Anyway, getting back to the working hours most compatible with human health, studies have repeatedly verified that we work best in one-hour or at most two-hour stretches, interspersed with mild exercise or small meals. Most of us, forced to work more steadily than that, are ultimately reduced to faking diligence as the day draws on. The bustle-and-loaf system is not only more pleasant for the workers, it is more productive for the employer.

 Some bosses accede to reality by looking the other way when their workers take extra, or extra long, breaks. Some may honestly not notice. But economists have been telling us for a while, and winning Nobel prizes by doing it, that most people make economic decisions for non-economic and even non-rational reasons. That works on both sides of the class barrier. Unions go on strike every so often, even in these difficult times, even when they know they will lose more money staying off the job that they can possibly win back in a better contract, just because every so often it feels good to tell the boss to take a flying leap. And employers work their employees long past their hours of maximum productivity because it’s fun to be able to make people do what they don’t want to do, even if the industry loses money as a result.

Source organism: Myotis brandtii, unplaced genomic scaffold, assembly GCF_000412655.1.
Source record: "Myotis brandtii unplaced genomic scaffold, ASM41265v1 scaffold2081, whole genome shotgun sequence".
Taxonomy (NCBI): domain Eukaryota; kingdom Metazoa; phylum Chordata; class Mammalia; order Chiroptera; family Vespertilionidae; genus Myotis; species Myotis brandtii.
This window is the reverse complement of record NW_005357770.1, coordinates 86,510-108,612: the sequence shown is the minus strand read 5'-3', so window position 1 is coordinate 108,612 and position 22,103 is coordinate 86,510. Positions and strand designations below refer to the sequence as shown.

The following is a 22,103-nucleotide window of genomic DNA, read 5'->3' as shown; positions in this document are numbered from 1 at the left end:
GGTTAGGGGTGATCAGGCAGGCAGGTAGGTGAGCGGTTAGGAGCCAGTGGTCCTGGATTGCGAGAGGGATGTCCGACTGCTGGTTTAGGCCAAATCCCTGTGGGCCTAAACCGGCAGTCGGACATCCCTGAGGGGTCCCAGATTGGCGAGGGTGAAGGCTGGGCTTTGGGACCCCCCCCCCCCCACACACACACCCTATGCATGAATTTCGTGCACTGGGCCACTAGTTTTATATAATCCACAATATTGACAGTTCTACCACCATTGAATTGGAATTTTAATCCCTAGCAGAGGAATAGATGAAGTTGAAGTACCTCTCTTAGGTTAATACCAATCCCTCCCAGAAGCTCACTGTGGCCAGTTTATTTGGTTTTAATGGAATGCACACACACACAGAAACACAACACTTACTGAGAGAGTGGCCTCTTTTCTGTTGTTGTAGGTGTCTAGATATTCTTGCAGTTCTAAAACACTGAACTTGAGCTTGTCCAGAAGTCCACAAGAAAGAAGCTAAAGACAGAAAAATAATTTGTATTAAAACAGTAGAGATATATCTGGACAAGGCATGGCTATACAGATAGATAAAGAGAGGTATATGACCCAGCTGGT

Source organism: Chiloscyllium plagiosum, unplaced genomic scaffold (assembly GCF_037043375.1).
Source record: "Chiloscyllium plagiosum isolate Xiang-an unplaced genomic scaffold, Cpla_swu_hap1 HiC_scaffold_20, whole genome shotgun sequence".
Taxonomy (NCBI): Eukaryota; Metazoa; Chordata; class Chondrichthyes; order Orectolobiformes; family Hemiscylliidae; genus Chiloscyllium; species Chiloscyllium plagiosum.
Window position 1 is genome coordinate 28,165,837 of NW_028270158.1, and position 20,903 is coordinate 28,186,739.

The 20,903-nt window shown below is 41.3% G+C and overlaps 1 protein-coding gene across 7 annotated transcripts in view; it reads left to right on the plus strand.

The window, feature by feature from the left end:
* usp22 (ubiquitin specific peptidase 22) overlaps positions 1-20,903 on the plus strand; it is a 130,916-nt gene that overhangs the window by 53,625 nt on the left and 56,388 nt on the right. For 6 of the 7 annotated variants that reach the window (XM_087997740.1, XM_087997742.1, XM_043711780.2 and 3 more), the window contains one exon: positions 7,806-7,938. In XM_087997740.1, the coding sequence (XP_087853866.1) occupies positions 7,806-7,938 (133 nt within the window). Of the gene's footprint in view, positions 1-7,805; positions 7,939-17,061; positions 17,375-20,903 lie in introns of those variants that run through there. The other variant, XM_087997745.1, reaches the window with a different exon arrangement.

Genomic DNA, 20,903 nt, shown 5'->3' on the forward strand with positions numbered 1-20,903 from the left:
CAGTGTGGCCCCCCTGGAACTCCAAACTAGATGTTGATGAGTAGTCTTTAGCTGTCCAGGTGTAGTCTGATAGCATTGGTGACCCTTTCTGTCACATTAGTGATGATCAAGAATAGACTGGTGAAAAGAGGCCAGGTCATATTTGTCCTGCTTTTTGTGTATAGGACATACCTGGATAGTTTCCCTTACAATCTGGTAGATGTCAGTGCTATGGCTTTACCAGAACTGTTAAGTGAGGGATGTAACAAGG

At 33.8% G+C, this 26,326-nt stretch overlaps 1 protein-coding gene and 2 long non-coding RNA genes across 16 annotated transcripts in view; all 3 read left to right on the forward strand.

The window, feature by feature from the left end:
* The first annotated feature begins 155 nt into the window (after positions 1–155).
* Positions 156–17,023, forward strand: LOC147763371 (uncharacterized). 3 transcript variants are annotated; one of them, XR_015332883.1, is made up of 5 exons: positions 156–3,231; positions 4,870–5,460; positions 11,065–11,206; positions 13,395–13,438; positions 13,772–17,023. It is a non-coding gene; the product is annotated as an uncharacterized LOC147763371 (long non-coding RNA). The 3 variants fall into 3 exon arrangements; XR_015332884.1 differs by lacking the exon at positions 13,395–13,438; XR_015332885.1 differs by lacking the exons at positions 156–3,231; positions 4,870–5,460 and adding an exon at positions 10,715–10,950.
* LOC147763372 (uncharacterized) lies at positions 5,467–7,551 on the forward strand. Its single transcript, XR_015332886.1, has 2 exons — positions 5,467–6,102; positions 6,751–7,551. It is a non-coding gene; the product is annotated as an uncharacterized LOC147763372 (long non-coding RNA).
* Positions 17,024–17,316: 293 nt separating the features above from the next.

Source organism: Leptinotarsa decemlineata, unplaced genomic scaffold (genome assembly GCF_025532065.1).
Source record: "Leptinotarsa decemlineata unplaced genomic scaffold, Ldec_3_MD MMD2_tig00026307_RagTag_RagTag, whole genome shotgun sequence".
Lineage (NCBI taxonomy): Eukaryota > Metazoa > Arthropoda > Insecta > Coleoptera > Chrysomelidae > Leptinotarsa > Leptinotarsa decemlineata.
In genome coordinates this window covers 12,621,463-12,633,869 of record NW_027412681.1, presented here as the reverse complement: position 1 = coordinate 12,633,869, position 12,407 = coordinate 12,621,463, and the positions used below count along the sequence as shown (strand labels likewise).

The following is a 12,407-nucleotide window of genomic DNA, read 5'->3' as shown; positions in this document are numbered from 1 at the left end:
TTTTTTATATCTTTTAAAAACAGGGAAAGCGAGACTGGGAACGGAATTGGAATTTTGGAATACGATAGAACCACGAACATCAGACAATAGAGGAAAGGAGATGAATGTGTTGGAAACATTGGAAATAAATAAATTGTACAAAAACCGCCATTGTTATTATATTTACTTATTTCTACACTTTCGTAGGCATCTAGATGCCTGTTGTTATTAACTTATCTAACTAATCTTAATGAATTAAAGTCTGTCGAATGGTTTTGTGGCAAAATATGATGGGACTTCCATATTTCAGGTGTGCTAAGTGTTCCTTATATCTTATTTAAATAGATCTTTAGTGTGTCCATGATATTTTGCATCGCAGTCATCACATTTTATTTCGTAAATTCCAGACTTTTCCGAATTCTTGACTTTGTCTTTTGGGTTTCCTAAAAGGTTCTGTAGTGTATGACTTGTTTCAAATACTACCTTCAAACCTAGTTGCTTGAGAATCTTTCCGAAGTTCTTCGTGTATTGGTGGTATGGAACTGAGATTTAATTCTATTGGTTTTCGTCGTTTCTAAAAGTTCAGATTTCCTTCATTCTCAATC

Back in the early 1960s, social scientists and economists glimpsed the possibility of shrinking the work week to 20 hours or less. It worried some of them. What would people do with all that leisure time? Get into trouble? Or just sink into a morass of existential despair? It’s hard even for those of us who still remember those halcyon days to believe in that Ghost of Future Past. But, given the large amount of time wasted looking busy and putting in face time rather than actually doing the job and then going home, it’s not hard to believe in the possibility and even the rationality of a 20-hour work week. If, that is, we believe in the rationality of our fellow human beings. That, I’m not so sure of.

 Red Emma

 



One Response to “Go to the Ant, Thou Sluggard”

  1. Lynn Gazis-Sax (Sappho) Says:

    There’s a book called Montaillou: The Promised Land of Error, in which a historian reconstructs the lives of ordinary French villagers during the fourteenth century through the records of the Inquisition (the village was a hotbed of Catharism, so a bishop brought in all the inhabitants for questioning). One thing I remember from that book is that the villagers had a fair amount of leisure time in the form of religious feast days. Also, shepherds had a lot of freedom to come and go from their work, with one shepherd covering for another.